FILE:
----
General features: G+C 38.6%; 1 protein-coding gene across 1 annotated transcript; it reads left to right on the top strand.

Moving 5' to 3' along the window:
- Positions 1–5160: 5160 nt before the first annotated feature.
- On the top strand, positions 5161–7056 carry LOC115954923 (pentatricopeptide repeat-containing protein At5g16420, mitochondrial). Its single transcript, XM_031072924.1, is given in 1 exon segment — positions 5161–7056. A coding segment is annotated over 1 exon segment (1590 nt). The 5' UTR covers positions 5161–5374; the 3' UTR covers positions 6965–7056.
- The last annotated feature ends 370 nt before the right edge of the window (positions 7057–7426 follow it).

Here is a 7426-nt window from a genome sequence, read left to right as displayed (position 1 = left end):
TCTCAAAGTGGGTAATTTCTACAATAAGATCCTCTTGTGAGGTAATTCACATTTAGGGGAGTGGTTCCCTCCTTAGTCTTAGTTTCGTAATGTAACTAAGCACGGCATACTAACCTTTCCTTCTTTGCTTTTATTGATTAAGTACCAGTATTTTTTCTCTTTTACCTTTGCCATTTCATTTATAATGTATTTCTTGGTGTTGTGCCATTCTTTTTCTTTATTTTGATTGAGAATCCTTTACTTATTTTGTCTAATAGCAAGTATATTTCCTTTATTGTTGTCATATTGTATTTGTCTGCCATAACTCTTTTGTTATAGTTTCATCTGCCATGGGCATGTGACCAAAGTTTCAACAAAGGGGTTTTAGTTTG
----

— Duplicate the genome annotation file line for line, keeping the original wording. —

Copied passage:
General features: G+C 38.6%; 1 protein-coding gene across 1 annotated transcript; it reads left to right on the top strand.

Moving 5' to 3' along the window:
- Positions 1–5160: 5160 nt before the first annotated feature.
- On the top strand, positions 5161–7056 carry LOC115954923 (pentatricopeptide repeat-containing protein At5g16420, mitochondrial). Its single transcript, XM_031072924.1, is given in 1 exon segment — positions 5161–7056. A coding segment is annotated over 1 exon segment (1590 nt). The 5' UTR covers positions 5161–5374; the 3' UTR covers positions 6965–7056.
- The last annotated feature ends 370 nt before the right edge of the window (positions 7057–7426 follow it).

Here is a 7426-nt window from a genome sequence, read left to right as displayed (position 1 = left end):
TCTCAAAGTGGGTAATTTCTACAATAAGATCCTCTTGTGAGGTAATTCACATTTAGGGGAGTGGTTCCCTCCTTAGTCTTAGTTTCGTAATGTAACTAAGCACGGCATACTAACCTTTCCTTCTTTGCTTTTATTGATTAAGTACCAGTATTTTTTCTCTTTTACCTTTGCCATTTCATTTATAATGTATTTCTTGGTGTTGTGCCATTCTTTTTCTTTATTTTGATTGAGAATCCTTTACTTATTTTGTCTAATAGCAAGTATATTTCCTTTATTGTTGTCATATTGTATTTGTCTGCCATAACTCTTTTGTTATAGTTTCATCTGCCATGGGCATGTGACCAAAGTTTCAACAAAGGGGTTTTAGTTTG